A virus is basically a gene transporter with the express purpose of infecting another cell in order to replicate. The virus consists of genetic material, either DNA or RNA, protected by a protein shell called a capsid. This capsid is typically self-assembled by proteins created by the viral genetic material. Some viruses however do assist in the construction of the capsid.
The first morphological type is the helical virus. The helical virus has a single type of protein in the shape of an enclosed tube, surrounding the genetic material, that resembles a spiral staircase. This causes the virus to be long and flexible, or short and rigid. The longer a helical virus, the more flexible it must be to prevent forces from snapping it. The length of the virus capsid is dependent on the length of the genetic material and the width of the virus depends on the length and arrangement of the proteins of the capsid.
The second morphological type is the icosahedral capsid. This symmetrical morphology causes the virus to appear spherical under low magnification but it actually contains capsomers, ring shaped structures, that are arranged in a pattern similar to a soccer ball. Capsomers may contain more proteins than the helical virus, a capsomer is constructed from five or six copies of each protein. Icosahedral capsids enclose the viral genetic material less intimately than the helical capsid. The icosahedral form was used by R. Buckminster-Fuller to create the geodesic dome.
The third morphological type is the enveloped virus. This virus, in addition to having a capsid, are able to acquire a modified form of cell membrane from an infected host cell. There are two layers to this membrane, or viral envelope. The inner membrane contains proteins coded by the virus genetic material and proteins coded by the host’s genetic material, while the outer layer and any carbohydrates are strictly coded from the host DNA. The viral envelope gives viruses certain advantages over other naked viruses, the most notable of which is the protection the virus gains from the host organism. This envelope causes nearby cells to mistakenly believe the virus is a friendly cell, which results in the virus being taken into the healthy cell. However this envelope has drawbacks for the virus. Many viruses with these envelopes are so dependent upon them that if the envelope is removed, the virus dies.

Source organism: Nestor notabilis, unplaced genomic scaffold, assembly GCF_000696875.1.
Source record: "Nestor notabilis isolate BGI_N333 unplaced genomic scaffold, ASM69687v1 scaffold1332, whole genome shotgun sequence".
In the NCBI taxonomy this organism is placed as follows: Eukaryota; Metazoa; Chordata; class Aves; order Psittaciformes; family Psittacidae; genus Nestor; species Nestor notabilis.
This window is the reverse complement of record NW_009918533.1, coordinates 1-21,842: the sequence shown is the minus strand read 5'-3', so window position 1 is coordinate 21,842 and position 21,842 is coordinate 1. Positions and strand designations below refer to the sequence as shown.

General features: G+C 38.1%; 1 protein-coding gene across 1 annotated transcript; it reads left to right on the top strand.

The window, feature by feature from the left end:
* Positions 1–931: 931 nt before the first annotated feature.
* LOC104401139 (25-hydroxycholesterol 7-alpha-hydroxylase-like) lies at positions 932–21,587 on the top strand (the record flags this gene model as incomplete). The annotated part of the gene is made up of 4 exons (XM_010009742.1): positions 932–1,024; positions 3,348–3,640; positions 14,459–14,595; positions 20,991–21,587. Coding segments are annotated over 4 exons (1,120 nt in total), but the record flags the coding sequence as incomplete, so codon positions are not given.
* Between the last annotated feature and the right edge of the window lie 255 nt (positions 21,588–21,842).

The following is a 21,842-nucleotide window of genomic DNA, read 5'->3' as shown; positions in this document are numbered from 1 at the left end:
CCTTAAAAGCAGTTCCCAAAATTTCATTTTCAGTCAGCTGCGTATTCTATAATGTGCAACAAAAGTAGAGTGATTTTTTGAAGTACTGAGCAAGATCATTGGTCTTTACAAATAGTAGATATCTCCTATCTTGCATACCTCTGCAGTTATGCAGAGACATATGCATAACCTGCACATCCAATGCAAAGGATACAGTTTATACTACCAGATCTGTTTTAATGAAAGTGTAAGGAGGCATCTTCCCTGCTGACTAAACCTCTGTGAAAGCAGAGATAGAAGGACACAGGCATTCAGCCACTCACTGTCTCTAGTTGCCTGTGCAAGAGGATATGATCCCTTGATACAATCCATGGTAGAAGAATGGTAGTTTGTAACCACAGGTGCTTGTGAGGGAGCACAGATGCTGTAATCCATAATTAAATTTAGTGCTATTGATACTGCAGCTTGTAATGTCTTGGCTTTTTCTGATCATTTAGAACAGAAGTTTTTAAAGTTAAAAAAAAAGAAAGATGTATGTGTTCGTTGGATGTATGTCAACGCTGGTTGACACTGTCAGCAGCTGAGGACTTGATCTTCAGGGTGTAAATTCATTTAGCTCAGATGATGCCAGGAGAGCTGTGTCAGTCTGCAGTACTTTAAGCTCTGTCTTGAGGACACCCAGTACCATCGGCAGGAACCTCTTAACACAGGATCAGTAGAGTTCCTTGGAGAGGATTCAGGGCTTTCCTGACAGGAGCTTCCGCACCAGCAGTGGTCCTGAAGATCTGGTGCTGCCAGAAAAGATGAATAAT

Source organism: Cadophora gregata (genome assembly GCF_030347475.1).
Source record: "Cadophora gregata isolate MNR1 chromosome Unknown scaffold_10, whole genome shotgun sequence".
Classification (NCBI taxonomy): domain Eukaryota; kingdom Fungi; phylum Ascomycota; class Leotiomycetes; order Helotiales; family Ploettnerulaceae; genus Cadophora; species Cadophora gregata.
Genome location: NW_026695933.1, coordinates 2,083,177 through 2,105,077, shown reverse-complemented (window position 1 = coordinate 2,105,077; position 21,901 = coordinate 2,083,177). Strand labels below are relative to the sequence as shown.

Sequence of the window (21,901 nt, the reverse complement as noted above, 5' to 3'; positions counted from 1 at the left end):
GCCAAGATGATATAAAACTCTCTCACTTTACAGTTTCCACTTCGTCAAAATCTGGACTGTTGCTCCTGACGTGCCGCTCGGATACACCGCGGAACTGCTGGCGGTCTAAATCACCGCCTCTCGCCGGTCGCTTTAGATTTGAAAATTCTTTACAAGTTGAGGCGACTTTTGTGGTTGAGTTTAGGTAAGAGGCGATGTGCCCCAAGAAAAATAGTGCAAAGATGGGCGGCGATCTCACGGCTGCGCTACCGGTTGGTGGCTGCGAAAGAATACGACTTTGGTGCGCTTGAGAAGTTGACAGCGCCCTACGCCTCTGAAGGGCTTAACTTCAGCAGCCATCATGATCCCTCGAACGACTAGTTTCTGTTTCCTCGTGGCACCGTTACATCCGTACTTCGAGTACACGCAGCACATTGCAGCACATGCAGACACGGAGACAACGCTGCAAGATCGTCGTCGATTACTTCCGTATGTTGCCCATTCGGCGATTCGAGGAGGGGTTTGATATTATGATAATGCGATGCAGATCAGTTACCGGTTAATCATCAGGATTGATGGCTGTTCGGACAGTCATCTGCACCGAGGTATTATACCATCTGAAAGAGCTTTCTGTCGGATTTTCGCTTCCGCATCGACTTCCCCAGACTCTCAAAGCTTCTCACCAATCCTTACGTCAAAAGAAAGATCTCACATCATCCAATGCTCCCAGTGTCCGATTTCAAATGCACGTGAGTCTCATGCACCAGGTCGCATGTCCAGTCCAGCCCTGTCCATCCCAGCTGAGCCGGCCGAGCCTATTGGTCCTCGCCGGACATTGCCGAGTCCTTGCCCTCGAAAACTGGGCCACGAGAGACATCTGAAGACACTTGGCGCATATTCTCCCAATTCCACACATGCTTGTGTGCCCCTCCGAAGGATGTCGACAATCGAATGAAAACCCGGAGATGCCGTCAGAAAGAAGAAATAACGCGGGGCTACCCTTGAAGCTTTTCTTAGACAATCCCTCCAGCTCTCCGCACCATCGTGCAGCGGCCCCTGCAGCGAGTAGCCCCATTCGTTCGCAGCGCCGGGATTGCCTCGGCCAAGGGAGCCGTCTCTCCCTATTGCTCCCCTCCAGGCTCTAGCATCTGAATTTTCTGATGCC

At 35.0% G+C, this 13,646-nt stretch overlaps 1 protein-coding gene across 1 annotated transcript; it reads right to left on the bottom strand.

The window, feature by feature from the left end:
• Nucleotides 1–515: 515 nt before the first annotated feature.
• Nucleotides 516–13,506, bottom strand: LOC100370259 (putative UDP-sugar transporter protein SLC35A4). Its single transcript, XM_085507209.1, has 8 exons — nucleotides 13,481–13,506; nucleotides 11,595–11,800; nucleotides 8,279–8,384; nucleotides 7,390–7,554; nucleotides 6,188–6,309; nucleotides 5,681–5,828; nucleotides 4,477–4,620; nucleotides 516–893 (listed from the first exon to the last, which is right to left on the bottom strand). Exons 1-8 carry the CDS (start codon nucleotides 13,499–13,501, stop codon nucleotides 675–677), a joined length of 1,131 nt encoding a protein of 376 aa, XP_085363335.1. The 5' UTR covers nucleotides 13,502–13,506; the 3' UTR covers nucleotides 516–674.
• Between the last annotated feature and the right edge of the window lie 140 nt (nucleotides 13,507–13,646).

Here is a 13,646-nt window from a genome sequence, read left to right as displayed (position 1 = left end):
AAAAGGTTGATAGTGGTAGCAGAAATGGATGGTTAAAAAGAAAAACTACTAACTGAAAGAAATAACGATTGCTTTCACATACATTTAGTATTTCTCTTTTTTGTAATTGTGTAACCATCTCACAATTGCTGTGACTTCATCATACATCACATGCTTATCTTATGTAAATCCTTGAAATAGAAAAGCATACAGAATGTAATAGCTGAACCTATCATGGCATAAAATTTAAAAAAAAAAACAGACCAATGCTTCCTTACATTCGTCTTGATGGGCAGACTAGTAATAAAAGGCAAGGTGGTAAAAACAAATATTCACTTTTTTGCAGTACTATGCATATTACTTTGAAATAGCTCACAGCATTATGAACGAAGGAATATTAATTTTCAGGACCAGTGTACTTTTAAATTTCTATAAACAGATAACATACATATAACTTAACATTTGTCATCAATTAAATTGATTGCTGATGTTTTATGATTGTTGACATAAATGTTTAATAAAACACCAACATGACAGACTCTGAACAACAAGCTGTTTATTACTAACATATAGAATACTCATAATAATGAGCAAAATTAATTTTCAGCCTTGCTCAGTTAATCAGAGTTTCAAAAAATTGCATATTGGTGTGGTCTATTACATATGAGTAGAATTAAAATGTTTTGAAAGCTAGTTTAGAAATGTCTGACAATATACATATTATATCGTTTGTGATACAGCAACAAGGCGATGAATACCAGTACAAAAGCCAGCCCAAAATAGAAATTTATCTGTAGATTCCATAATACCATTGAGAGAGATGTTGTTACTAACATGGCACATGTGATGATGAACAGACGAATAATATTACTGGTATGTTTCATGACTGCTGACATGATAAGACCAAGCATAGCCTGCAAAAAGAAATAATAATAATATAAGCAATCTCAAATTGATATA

The fourth and final, morphological type is the complex virus. These viruses do not fall into any of the previous categories and may have extra structures, such as tails or an outer wall. Examples of complex viruses are bacteriophages, viruses that infect bacteria and the poxviruses. Certain bacteriophages have an icosahedral head with a helical tail. The poxviruses have unusual morphology. The viral genetic material is surrounded by a membrane and two bodies with an unknown function and covering the whole thing is an outer envelope studded with a thick layer of proteins.
Viruses vary in size with most being in the range of 100 to 300 nanometers long. As a comparison, a medium sized virus next to a flea is like a human standing next to Mt. Everest. Most viruses are so small that they cannot be seen with a light microscope, so scanning and transmission microscopes are used to get a visual representation of a virus. Viruses contain either RNA or DNA, not both. The exception to this is the human cytomegalovirus, which contains both DNA and mRNA. Animal viruses have one of all combinations, plant viruses tend to have single stranded RNA and bacteriophages have double stranded DNA.